Jerome Williams of JWorks Studios adds, “Set goals/triggers for specific pages. If you want to make sure people are being filtered to the right areas of your store, say checkout, you can set up goals and/or triggers so that when a particular page is visited, or a certain button is clicked, you’ll get data on how much (or how little) visitors are interacting with your site. Very useful for determining if the placements of your call to actions are being seen and if the design/offer is enticing enough to click.”
For example, Jonathan Aufray of GrowthHackers says, “When visitors are on your product page, you want them to click on the purchase button. Once your visitors are on the payment page, you want them to pay their cart, etc. This will allow you to track conversions at each step of your sales process (How many people click on the purchase buttons, how many people enter their payment details, how many people abandon their cart, etc.) and will help you optimize each page.”
“It’s important to really understand where your site visitors are coming from so that you can make the best marketing decisions moving forward,” says Sumitra Senapaty of WOW Club. “With each advertising dollar precious, when you know where your leads and visits are originating, it makes it much simpler to choose between multiple strategies.”
David Denning of Jumpstart Go says, “You want to analyze where the traffic is coming from that’s converting the highest, so you want to look at the source/medium in Google Analytics and, preferably, have conversion goals setup. You can then quickly tell if certain sources (Facebook, LinkedIn, email marketing, etc.) are performing best at leading to sales/revenue.”
Brandy Palmer of Green Wellness Life adds, “We run our own ecommerce store that sells a variety of different CBD products and we track performance in Analytics. Assuming ecommerce is properly set up for your business in Google Analytics, I would recommend two things to monitor performance:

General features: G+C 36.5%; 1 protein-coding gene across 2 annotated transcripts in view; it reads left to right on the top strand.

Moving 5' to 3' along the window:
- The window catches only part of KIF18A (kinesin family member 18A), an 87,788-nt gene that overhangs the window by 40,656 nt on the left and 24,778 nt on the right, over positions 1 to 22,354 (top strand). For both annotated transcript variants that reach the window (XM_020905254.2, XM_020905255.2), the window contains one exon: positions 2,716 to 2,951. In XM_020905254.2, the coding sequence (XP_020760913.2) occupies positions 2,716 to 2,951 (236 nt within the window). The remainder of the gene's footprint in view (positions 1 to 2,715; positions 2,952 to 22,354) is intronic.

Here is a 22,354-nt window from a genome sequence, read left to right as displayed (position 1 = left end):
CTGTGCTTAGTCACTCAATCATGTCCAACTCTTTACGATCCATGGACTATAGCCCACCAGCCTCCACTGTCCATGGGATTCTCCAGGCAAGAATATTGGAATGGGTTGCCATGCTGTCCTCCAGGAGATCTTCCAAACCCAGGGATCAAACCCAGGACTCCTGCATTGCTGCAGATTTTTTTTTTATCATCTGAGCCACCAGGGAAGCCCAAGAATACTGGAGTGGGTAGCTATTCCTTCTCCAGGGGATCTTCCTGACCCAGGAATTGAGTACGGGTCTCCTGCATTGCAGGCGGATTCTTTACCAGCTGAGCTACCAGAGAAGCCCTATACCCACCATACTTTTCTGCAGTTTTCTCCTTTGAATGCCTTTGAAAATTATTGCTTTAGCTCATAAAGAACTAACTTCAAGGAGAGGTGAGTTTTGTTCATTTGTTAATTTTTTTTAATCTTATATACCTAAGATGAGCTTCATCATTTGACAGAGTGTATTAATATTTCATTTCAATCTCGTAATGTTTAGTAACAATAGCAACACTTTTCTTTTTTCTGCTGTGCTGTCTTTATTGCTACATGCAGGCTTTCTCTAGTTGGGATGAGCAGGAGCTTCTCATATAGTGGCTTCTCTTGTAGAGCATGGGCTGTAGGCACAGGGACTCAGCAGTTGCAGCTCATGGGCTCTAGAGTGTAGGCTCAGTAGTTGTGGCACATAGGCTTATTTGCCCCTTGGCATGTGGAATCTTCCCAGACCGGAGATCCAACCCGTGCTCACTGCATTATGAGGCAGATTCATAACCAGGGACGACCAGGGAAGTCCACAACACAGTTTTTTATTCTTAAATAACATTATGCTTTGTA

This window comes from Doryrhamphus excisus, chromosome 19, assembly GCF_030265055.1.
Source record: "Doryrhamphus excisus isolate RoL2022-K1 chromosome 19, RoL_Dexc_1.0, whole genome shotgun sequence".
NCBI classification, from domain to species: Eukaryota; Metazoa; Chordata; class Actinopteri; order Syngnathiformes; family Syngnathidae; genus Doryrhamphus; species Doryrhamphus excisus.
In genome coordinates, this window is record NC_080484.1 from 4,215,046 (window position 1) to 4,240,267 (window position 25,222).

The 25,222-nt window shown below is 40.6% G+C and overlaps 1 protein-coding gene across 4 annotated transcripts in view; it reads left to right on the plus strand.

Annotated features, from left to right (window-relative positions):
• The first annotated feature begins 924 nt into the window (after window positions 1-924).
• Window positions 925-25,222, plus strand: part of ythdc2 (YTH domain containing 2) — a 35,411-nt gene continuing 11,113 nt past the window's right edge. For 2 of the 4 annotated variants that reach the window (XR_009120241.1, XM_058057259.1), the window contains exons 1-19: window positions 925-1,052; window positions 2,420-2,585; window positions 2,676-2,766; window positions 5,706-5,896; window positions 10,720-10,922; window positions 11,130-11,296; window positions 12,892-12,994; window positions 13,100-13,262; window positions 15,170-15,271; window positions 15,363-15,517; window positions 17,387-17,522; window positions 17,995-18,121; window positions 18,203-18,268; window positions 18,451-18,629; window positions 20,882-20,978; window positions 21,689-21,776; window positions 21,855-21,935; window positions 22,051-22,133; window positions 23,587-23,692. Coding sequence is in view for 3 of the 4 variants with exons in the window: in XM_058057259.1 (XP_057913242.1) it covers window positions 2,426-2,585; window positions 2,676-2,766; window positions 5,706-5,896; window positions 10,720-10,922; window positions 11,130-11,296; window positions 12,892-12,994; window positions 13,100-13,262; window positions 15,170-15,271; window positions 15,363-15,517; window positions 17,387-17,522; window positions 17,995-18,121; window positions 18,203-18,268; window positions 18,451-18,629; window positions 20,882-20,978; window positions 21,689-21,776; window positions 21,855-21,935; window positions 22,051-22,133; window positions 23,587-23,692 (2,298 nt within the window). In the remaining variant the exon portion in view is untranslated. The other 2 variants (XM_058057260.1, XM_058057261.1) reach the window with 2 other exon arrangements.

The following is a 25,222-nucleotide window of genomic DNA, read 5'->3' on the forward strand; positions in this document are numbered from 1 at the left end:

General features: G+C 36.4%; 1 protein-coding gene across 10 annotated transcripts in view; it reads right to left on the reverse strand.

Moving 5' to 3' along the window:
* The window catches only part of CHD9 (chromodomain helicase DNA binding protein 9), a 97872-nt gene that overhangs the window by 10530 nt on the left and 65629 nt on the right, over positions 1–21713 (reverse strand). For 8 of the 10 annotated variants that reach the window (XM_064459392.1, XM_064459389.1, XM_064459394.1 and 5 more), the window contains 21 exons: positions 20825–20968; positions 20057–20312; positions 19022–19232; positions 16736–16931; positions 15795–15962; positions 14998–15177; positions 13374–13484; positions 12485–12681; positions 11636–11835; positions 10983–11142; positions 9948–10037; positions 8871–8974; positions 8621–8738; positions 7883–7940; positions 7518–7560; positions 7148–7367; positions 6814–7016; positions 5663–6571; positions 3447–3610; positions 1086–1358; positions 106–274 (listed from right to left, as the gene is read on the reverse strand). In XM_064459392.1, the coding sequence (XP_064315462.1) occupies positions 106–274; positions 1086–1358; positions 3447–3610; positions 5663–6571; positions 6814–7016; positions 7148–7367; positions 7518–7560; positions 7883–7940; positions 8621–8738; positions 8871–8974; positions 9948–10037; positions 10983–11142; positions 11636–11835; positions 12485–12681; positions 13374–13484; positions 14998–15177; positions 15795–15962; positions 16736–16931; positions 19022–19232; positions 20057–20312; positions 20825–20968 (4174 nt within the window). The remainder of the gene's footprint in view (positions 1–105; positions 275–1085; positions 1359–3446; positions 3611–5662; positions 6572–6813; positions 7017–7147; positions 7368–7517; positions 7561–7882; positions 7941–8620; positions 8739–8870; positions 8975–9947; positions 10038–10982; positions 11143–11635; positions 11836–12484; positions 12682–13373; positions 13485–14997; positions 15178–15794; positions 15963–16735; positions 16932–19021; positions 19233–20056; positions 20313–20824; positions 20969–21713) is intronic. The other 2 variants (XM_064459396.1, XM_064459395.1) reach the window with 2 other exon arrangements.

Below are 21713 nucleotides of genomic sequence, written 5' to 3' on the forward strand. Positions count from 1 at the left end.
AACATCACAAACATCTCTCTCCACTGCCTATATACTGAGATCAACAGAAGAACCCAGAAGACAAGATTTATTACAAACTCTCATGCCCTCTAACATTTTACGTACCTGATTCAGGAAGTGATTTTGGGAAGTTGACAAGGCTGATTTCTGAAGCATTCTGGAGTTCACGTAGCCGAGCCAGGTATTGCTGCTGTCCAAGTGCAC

1) Make sure to look at conversions by channel if you’re marketing across multiple channels. It’s important to know which ones are performing well so you know which channels are worth investing more in or conversely, which channels may need more love and attention to improve. You can view this by going to conversions -> multi-channel funnels -> overview. You could also create filters for your channels to view revenue by channel.
2) The other thing I would try to do is if you’re creating content, try to tie revenue and conversions back to the content you’re creating. You can see this by going to behavior -> site content -> all pages. Your blog pages will have $ values associated with them based on conversions partially attributed to those pages. This will help you determine the type of content that is working and what kind of content you should continue to create in the future.”
Jeremy Cross of Team Building Los Angeles explains how to set this up.
“To get more accurate data on conversion rates and your ecommerce performance, filter the pages you are looking at,” says Cross. “Most websites have blog posts or content that gets traffic that isn’t very relevant. Since this traffic isn’t really your target market, and there is essentially a 0% conversion rate, exclude it from your analysis. Instead, view the performance of product pages and content that is highly relevant. If you do this filtering then you can better understand your conversion rates and what you can do to improve them.”